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Speech First, Inc. v. Schlissel - 939 F.3d 756 (6th Cir. 2019)


An association has standing to bring a suit on behalf of its members when (a) its members would otherwise have standing to sue in their own right; (b) the interests it seeks to protect are germane to the organization's purpose; and (c) neither the claim asserted nor the relief requested requires the participation of individual members in the lawsuit.


Speech First challenged the University of Michigan’s policy prohibiting harassing and bullying behavior. The Statement of Student Rights and Responsibilities (Statement) contained the University’s policies. Speech First did not challenge the prohibition of harassing or bullying behavior itself. Rather, Speech First argued that one set of the University's definitions of "bullying" and "harassing" behavior was overbroad and vague, sweeping in protected speech. After the present lawsuit was filed, the University removed the definitions and the definitions taken from University policies, leaving only the definitions derived from Michigan state law, which Speech First did not contend are unconstitutional. The district court denied Speech First’s motion, holding that Speech First was not likely to succeed on the merits of its claim against the Response Team because Speech First lacked standing to assert that claim. Speech First appealed.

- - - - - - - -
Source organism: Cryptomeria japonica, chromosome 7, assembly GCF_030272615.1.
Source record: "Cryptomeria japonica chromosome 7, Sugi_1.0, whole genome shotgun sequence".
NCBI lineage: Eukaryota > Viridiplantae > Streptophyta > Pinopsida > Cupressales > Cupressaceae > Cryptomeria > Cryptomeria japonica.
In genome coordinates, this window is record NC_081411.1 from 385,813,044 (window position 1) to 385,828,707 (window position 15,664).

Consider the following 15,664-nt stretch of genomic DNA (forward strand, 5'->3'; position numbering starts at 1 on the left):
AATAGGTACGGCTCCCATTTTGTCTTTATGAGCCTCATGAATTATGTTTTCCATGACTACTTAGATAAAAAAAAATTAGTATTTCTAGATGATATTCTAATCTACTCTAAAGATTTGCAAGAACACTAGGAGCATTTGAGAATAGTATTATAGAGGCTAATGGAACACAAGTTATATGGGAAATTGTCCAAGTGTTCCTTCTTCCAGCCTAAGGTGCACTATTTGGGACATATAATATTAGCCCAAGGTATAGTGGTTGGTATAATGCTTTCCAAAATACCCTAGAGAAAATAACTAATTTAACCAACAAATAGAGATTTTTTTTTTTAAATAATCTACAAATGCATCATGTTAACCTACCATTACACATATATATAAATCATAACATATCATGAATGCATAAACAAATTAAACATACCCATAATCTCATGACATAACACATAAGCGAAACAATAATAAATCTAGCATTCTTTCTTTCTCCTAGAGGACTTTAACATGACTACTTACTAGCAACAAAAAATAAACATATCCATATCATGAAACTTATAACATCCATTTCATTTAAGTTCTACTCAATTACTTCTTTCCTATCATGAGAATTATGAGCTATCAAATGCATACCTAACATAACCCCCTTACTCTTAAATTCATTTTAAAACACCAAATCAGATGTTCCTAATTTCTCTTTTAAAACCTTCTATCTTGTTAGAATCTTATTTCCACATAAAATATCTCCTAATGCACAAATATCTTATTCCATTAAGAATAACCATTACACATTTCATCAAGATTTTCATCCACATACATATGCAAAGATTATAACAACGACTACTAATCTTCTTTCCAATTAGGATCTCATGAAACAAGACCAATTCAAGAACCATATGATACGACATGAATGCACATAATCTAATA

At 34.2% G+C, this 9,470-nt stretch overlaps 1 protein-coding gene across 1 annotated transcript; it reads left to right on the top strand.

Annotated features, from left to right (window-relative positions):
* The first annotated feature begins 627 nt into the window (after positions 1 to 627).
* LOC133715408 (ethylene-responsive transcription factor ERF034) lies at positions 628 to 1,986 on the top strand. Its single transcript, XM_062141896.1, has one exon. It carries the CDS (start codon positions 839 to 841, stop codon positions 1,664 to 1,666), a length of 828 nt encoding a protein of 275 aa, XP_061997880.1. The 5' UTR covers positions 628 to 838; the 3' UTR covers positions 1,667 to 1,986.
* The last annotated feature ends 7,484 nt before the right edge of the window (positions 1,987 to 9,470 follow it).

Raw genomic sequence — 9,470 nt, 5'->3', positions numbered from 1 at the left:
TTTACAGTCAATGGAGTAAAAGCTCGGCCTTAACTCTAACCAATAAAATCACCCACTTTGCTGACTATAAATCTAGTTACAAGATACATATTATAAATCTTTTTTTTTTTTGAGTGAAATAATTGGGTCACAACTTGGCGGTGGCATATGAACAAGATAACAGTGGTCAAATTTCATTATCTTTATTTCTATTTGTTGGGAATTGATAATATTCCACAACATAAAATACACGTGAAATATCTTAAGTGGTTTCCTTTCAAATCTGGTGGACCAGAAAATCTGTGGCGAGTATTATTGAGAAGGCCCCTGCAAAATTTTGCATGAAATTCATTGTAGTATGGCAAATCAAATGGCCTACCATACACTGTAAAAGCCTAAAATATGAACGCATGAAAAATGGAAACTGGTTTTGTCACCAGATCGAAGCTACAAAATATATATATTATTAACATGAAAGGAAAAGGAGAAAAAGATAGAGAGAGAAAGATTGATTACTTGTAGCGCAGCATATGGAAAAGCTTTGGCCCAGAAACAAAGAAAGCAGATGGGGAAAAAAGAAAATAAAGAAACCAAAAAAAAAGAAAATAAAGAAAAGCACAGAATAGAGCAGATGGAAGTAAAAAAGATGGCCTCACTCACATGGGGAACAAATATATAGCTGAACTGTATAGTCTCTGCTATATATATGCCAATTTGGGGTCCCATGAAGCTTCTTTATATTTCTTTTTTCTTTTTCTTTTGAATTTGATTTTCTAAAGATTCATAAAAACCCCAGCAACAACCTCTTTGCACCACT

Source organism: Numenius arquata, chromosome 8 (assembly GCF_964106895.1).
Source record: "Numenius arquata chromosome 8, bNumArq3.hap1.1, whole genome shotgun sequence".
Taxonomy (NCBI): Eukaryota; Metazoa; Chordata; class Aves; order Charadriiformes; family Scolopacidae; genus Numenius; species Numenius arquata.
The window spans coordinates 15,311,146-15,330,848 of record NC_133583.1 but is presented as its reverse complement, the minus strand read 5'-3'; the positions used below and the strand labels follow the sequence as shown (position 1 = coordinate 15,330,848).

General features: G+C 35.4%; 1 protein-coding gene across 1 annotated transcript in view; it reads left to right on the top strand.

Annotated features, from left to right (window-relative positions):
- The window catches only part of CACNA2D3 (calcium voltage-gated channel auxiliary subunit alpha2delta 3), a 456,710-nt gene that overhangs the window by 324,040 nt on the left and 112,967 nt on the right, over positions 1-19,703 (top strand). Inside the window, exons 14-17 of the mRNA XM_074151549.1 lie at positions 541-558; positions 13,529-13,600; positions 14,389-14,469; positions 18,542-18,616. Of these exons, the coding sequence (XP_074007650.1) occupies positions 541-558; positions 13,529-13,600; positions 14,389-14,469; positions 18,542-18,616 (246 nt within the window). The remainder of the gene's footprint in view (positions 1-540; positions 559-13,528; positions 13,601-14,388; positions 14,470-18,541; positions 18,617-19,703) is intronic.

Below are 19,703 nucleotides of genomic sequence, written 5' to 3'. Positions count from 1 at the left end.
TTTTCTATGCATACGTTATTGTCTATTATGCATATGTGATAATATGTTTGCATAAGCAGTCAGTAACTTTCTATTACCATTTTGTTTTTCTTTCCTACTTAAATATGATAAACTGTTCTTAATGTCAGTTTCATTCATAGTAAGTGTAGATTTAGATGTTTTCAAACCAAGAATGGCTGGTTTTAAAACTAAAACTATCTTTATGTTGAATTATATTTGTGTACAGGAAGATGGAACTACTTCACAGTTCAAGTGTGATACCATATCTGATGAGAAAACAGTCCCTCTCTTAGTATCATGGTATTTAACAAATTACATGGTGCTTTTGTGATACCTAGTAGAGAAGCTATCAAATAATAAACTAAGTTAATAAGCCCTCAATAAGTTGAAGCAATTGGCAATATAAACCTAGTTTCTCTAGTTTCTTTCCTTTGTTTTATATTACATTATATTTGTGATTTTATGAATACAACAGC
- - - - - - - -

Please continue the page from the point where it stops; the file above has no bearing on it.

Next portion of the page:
Did Speech First lack standing to assert the claim, thereby warranting the denial of its motion?




The Court of Appeals for the Sixth Circuit held that Speech First had U.S. Const. art. III standing to challenge a state university's policy prohibiting bullying and harassing behavior and its accompanying bias response team initiative that investigated complaints as violating the First Amendment because the association's members had standing. According to the Court, Speech First’s members faced an objective chill of the exercise of their First Amendment rights as the response team acted by way of implicit threats of punishment and intimidation to quell speech since the team’s referral power and its invitation to meet with students chilled speech as students who violated the policy were subjected to a range of consequences, including expulsion. Moreover, the university's alleged voluntary cessation did not moot the case because suggested changes in the policy had not been formally approved and were only raised after the complaint was filed.

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